Real-Life Cyborg Heart is Beating at Harvard

Harvard scientists infused rat heart cells with wires and transistors that monitor the tissue’s electrical impulses

“One more robot learns to be // Something more than a machine,” purrs a popular Flaming Lips song. Now, Harvard researchers are approaching that dreamy reality. They infused rat heart cells with wires and transistors that monitor the tissue’s electrical impulses. In the future, the New Scientist reports, those cyborg elements might even control the organic tissue’s behavior, too.

“It allows one to effectively blur the boundary between electronic, inorganic systems and organic, biological ones,” says Charles Lieber, leader of the cyborg tissue team.

Artificial tissues can be grown from biological materials, but researchers had not succeeded in making them electrically active. Likewise, electrical components have been added to cultured tissues, but they’ve never been integrated into their structures, so remained only surface additions. Lieber’s team combined these two research accomplishments to create their electrically alive cyborg tissue. To do this, they designed 3D networks of conductive nanowires and implanted them with silicon sensors. The flexible, tiny wires allowed the tissue to continue growing around a scaffold containing biological elements like collagen.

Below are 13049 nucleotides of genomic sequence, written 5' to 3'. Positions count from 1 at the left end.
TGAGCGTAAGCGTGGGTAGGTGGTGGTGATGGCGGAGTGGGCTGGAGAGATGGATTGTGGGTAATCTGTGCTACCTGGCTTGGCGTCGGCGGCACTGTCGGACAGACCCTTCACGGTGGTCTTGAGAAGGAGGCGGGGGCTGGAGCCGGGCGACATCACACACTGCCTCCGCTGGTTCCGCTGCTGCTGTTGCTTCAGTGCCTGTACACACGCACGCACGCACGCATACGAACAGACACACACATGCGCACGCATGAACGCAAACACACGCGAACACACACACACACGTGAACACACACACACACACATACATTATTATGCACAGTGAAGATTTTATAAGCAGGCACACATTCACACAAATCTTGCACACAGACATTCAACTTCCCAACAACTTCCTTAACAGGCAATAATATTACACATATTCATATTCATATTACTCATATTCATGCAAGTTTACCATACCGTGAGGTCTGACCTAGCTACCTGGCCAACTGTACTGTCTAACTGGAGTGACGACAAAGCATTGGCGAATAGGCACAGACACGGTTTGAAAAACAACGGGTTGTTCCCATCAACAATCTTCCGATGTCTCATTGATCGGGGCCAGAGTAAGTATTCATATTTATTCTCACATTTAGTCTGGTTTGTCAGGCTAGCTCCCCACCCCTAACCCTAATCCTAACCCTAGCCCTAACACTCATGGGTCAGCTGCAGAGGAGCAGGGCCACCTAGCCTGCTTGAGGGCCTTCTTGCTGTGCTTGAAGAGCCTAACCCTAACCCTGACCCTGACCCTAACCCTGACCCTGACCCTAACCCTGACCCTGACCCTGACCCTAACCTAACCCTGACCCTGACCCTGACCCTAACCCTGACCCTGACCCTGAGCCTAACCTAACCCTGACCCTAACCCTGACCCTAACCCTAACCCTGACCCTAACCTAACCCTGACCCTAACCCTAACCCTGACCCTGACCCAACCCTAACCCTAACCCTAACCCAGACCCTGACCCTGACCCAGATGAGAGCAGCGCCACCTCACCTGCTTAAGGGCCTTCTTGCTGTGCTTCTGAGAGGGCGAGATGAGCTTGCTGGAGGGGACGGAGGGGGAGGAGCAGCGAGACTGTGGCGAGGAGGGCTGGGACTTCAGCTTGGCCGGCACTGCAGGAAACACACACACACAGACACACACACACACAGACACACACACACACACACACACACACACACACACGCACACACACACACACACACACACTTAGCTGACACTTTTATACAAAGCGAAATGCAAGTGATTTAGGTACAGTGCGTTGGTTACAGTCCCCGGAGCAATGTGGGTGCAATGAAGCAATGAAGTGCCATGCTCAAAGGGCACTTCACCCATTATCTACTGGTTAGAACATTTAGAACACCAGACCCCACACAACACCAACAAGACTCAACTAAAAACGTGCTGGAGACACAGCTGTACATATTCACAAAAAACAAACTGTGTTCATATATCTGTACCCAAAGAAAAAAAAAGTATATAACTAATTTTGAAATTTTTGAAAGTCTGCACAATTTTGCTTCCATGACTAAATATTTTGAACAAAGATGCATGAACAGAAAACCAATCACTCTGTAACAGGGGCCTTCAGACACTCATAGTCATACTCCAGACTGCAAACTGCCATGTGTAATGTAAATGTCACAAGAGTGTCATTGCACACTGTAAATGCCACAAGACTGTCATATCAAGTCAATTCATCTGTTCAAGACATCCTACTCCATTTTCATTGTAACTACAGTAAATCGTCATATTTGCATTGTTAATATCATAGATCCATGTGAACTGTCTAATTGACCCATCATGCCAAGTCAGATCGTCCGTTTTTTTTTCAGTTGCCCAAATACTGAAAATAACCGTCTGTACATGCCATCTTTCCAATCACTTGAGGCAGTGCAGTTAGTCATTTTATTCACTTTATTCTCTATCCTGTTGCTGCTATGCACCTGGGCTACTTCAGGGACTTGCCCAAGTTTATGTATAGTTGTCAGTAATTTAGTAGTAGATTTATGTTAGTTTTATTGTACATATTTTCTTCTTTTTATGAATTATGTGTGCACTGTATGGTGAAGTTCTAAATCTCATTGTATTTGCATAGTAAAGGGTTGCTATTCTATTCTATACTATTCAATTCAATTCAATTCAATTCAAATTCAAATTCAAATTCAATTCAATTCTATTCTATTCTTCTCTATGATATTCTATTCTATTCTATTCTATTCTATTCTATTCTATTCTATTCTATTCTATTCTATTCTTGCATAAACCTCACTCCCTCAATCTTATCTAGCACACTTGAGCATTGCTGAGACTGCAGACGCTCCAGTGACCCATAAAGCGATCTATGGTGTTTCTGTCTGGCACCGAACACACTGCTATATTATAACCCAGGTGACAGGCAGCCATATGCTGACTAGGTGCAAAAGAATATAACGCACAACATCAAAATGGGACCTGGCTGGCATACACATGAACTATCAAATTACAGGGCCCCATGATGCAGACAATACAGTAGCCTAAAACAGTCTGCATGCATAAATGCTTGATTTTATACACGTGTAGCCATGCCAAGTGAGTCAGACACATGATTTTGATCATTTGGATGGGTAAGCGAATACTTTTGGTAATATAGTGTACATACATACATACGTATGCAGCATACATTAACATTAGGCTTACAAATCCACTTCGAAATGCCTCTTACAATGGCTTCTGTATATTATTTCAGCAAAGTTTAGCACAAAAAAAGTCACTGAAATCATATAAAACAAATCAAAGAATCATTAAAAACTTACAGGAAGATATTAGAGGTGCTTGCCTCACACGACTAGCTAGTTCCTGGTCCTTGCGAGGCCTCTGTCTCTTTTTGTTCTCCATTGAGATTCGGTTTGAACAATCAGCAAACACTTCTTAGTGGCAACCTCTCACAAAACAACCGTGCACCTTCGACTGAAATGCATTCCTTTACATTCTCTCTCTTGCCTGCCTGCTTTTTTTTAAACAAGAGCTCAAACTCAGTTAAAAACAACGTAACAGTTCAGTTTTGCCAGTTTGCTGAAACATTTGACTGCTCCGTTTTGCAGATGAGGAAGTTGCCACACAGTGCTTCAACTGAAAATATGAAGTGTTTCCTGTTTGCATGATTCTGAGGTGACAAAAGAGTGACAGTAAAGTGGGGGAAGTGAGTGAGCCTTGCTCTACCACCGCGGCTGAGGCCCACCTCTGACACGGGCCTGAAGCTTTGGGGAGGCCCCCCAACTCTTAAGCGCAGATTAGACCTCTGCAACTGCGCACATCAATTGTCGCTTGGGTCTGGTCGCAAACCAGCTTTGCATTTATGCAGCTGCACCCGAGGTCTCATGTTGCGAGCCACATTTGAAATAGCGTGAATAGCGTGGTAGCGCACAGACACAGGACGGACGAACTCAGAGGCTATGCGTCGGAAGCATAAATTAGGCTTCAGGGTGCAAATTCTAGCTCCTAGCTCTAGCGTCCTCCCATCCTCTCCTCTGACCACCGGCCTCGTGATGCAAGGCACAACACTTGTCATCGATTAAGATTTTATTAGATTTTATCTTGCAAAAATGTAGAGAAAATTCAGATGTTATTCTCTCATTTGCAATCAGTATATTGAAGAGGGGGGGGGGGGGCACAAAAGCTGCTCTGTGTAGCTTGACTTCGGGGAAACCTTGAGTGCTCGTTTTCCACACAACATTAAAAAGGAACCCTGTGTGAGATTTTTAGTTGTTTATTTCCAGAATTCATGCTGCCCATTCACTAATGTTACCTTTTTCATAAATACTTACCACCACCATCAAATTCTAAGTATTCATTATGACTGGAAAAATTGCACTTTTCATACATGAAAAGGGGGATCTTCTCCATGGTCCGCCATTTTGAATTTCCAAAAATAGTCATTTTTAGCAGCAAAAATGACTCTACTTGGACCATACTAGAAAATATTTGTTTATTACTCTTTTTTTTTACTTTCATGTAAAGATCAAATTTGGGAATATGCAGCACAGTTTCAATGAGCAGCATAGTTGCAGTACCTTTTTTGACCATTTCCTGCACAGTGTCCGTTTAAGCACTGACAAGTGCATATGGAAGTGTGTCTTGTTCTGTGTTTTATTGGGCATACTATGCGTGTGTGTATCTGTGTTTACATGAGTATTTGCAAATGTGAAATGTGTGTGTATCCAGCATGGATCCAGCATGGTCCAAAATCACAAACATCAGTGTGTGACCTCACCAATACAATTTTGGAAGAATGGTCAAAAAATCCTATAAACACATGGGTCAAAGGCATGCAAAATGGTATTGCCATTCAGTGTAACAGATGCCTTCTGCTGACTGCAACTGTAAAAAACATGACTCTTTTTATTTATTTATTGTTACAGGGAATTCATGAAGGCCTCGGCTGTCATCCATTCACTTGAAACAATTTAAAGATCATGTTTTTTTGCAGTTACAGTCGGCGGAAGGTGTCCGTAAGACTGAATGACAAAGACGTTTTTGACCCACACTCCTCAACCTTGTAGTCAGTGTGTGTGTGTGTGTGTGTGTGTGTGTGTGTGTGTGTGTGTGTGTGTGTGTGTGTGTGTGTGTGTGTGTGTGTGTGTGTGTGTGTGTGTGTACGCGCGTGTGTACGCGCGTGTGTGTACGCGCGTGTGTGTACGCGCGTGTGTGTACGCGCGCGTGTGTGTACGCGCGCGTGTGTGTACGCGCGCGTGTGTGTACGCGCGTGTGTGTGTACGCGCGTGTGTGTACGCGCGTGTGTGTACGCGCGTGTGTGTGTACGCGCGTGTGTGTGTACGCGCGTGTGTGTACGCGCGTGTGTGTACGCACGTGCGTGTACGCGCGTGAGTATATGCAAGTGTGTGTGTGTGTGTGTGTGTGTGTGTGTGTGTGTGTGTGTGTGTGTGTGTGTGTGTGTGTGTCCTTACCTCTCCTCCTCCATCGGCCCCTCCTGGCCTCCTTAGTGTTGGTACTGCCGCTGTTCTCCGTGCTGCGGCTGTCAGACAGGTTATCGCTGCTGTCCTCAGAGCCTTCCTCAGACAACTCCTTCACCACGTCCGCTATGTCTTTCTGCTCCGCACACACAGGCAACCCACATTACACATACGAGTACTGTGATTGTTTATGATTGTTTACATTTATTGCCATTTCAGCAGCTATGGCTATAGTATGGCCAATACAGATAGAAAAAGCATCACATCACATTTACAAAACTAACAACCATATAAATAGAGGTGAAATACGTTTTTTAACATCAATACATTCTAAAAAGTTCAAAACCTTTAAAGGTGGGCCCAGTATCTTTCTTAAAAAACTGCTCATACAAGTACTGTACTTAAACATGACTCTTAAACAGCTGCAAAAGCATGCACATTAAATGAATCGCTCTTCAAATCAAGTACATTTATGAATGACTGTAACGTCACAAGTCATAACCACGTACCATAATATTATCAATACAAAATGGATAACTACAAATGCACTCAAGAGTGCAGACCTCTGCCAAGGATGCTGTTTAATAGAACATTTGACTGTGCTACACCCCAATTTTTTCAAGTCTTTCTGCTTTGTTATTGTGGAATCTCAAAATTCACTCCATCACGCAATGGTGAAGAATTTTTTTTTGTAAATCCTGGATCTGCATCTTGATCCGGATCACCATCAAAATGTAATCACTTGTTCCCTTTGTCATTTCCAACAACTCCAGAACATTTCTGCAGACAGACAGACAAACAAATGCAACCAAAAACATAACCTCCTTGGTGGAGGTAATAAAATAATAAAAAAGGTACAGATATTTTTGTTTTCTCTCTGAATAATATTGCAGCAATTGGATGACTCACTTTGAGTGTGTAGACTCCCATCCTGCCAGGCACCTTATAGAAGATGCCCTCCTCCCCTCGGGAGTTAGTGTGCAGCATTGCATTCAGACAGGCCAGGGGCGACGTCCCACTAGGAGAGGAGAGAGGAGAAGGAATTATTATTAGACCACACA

They grew rat neurons, heart cells and muscles in their hybrid web. The heart cells eventually began to contract, and the researchers followed the rate of their beats using the mechanical network’s readings. They also experimented by adding a drug to the tissue, which increased its rate of beating and thus indicated that it was responding like any normal rat heart would.

Moving on from rats, the team grew a human blood vessel, about 1.5 centimeters in length, and included their cyborg wires both inside and outside the homegrown circulatory tube. They recorded its electrical signals and detected patterns that they say could eventually give clues to inflammation, impending heart disease or tumor growth if such a system was implanted into living bodies.

The researchers say their next step is to “wire up tissue and communicate with it in the same way a biological system does.” In other words, to bridge the void between the living and the machine.

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